Their leaves and vines are excellent sources of protein and fibre needed in balanced diets. 

Research by NARI has shown that sweet potato in the high and mid altitude Highlands and cassava in the lowlands can effectively substitute cereals in formulated poultry, pig and fish feeds, and the animals have attained similar levels of growth performance. 

Banana and sago have been used as partial replacements in these diets. 

Apart from converting tubers in to flour for industrial scale processing, smallholders can boil and mash sweet potato and cassava tubers very much like they do the family food to make nutritionally balanced diets, without adversely affecting growth performance of animals. 

These diets can be prepared in two ways: 

  • Blending sweet potato or cassava in the right ratio with especially produced protein rich concentrates manufactured in commercial feed mills; or, 
  • Mixing the various ingredients in community or privately owned mini mills to produce the complete diets on site.

PNG produces a range of agro-industrial by-products that can serve as excellent sources protein, energy, minerals and vitamins needed in balanced livestock diets, but not all of these are being fully utilised. 

Some like copra meal and mill run are exported as primary products. 

Others are being used as feed supplements (fish meal, palm kernel meal, mill run, copra meal) and even as sole diets without due regard to their chemical properties that limit their feeding values.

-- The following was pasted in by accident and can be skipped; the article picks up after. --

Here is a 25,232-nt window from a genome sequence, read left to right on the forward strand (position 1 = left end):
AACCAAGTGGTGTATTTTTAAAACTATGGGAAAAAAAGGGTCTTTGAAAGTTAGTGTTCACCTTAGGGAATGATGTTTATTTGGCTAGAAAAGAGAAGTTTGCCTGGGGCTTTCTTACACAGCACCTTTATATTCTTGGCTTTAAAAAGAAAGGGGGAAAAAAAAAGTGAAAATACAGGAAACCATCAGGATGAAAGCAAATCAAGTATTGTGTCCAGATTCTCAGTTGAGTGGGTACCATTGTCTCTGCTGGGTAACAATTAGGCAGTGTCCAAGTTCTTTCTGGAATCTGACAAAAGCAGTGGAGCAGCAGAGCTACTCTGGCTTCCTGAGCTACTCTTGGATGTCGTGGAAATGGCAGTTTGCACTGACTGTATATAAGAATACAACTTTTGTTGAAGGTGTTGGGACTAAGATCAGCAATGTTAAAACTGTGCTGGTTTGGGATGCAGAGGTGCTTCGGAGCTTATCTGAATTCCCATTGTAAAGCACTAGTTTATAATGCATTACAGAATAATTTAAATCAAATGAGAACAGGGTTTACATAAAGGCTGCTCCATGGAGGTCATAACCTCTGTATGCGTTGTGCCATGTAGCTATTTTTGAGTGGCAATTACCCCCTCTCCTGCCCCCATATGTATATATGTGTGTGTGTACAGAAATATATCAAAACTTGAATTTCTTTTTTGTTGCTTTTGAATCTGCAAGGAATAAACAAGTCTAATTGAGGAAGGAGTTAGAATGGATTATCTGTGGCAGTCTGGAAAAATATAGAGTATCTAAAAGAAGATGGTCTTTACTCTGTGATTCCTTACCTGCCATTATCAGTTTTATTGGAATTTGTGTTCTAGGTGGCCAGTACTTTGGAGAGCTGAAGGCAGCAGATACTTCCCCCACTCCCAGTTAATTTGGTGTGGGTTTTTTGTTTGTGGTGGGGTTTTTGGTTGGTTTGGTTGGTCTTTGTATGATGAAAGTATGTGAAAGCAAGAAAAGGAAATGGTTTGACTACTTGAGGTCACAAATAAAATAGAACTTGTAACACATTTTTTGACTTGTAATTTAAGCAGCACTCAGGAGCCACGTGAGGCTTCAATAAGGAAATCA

As part of its current research and development priorities, NARI in collaboration with industry stakeholders is looking into options for alternative essential value addition processes to these products. 

Proper feed formulations practices would enable effective utilisation of the feeding value of these products. 

Minor by-products include meat and bone and poultry offal meals and others such as molasses, spent brewers’ grains and pyrethrum marc. 

Efficient use of these by-products to livestock feed can  help reduce competition for other ingredients that can be used for humans, such as grains, legumes and root crops. 

More importantly it would reduce the high cost of feed and stimulate the growth and development of the local livestock industry, particularly the smallholder semi-commercial and commercial pig, poultry and aquaculture subsector. 

This is consistent with the current government policy direction towards promoting opportunities for small and medium enterprises.

In conclusion the high and rising pressure of feed cost of local livestock production can be reduced substantially by substituting imported feed ingredients with locally available alternatives such as sweet potato, cassava, copra meal, mill run, fish meal and palm kernel meal. 

Available improved feeding options for broiler and layer chicken using sweet potato can reduce feed costs by 30 per cent. 

Additional benefits that can be realised through value addition (such as sweet potato feed flour making, boiling and mashing, ensiling) on these resources include creating employment opportunities for available household labour, and enhancing farm integration towards greater farm production.